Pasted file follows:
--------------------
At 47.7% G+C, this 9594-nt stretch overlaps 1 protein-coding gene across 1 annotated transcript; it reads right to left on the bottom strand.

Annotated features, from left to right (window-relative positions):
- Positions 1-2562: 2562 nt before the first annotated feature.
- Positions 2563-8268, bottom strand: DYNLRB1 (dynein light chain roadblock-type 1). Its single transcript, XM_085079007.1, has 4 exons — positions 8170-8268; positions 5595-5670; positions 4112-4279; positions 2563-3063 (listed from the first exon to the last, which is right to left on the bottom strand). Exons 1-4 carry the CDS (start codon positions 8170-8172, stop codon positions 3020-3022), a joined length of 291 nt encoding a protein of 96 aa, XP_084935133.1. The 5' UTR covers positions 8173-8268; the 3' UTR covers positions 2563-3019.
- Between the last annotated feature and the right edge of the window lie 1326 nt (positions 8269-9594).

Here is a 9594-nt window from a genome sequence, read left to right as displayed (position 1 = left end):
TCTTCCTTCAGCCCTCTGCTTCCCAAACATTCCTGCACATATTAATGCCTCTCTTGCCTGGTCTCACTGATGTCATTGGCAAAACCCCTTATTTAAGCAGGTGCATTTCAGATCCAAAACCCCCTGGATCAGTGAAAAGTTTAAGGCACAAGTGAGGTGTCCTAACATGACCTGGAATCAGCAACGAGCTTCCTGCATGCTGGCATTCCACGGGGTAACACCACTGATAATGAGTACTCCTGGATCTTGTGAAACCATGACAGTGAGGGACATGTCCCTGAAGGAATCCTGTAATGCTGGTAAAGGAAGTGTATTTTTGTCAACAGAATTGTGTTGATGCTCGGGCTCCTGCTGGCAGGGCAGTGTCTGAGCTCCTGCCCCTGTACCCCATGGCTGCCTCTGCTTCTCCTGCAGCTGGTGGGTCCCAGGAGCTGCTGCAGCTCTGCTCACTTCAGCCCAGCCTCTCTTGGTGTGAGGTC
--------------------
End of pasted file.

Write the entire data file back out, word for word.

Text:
At 47.7% G+C, this 9594-nt stretch overlaps 1 protein-coding gene across 1 annotated transcript; it reads right to left on the bottom strand.

Annotated features, from left to right (window-relative positions):
- Positions 1-2562: 2562 nt before the first annotated feature.
- Positions 2563-8268, bottom strand: DYNLRB1 (dynein light chain roadblock-type 1). Its single transcript, XM_085079007.1, has 4 exons — positions 8170-8268; positions 5595-5670; positions 4112-4279; positions 2563-3063 (listed from the first exon to the last, which is right to left on the bottom strand). Exons 1-4 carry the CDS (start codon positions 8170-8172, stop codon positions 3020-3022), a joined length of 291 nt encoding a protein of 96 aa, XP_084935133.1. The 5' UTR covers positions 8173-8268; the 3' UTR covers positions 2563-3019.
- Between the last annotated feature and the right edge of the window lie 1326 nt (positions 8269-9594).

Here is a 9594-nt window from a genome sequence, read left to right as displayed (position 1 = left end):
TCTTCCTTCAGCCCTCTGCTTCCCAAACATTCCTGCACATATTAATGCCTCTCTTGCCTGGTCTCACTGATGTCATTGGCAAAACCCCTTATTTAAGCAGGTGCATTTCAGATCCAAAACCCCCTGGATCAGTGAAAAGTTTAAGGCACAAGTGAGGTGTCCTAACATGACCTGGAATCAGCAACGAGCTTCCTGCATGCTGGCATTCCACGGGGTAACACCACTGATAATGAGTACTCCTGGATCTTGTGAAACCATGACAGTGAGGGACATGTCCCTGAAGGAATCCTGTAATGCTGGTAAAGGAAGTGTATTTTTGTCAACAGAATTGTGTTGATGCTCGGGCTCCTGCTGGCAGGGCAGTGTCTGAGCTCCTGCCCCTGTACCCCATGGCTGCCTCTGCTTCTCCTGCAGCTGGTGGGTCCCAGGAGCTGCTGCAGCTCTGCTCACTTCAGCCCAGCCTCTCTTGGTGTGAGGTC